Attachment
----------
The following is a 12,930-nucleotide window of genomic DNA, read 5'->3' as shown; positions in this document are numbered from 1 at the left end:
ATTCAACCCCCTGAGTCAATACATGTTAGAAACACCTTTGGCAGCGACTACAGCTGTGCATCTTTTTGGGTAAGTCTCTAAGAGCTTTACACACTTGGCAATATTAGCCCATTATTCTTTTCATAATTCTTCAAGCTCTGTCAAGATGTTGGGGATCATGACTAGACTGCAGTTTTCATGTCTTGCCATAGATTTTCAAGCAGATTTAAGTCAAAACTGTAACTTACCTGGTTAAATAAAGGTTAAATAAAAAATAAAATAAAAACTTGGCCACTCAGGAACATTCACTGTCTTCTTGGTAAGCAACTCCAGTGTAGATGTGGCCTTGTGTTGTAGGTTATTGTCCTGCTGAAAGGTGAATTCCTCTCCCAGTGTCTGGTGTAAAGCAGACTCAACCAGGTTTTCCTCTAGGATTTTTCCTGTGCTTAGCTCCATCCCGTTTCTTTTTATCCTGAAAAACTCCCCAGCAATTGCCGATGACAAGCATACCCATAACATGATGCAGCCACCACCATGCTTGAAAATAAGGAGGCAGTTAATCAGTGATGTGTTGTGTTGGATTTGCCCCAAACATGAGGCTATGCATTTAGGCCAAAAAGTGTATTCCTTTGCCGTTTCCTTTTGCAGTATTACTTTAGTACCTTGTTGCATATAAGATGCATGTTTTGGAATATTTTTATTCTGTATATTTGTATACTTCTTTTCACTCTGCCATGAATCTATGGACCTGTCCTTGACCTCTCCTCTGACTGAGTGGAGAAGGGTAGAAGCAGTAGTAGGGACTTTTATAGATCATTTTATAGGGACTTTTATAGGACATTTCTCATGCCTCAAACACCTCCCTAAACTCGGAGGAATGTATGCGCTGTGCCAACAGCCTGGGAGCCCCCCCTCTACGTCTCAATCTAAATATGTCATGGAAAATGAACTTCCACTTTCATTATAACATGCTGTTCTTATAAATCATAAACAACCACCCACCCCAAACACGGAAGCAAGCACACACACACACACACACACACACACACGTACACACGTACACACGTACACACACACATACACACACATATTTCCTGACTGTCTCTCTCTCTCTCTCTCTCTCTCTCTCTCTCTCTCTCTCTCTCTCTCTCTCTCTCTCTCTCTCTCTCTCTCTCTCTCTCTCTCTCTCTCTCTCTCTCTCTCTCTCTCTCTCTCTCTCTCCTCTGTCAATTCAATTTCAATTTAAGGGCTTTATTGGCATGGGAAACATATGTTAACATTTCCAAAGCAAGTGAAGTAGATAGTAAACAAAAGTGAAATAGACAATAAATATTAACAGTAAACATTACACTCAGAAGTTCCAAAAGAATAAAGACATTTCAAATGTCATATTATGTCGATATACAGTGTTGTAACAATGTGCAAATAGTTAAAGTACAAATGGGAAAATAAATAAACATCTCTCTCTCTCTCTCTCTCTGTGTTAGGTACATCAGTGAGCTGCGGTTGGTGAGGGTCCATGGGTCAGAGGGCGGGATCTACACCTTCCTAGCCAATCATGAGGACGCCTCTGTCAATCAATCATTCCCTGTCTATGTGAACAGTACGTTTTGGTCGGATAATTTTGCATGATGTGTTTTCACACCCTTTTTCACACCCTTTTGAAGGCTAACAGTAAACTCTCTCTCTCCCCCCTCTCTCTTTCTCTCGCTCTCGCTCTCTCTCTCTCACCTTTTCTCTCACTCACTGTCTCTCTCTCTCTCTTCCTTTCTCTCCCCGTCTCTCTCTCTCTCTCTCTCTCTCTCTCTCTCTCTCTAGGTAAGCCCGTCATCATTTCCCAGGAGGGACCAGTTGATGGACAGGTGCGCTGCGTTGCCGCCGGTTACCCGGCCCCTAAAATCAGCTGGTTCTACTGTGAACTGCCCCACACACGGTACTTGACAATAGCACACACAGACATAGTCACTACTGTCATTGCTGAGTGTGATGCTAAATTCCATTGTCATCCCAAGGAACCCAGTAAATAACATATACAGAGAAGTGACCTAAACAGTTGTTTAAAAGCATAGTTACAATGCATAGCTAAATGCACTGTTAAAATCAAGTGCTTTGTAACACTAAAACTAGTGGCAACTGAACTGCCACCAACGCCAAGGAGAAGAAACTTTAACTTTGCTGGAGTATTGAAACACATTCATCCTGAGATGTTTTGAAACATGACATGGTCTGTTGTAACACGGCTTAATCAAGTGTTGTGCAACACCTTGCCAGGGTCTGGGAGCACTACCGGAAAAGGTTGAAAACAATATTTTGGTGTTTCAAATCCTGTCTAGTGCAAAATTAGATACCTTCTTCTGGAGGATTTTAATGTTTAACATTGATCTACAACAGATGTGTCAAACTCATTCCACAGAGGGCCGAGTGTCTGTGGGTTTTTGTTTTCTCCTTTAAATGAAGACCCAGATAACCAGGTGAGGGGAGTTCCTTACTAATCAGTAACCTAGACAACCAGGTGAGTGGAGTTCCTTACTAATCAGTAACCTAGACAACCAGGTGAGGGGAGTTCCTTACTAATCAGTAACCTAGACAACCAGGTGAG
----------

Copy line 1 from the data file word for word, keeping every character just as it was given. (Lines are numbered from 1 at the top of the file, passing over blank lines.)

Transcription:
The following is a 12,930-nucleotide window of genomic DNA, read 5'->3' as shown; positions in this document are numbered from 1 at the left end: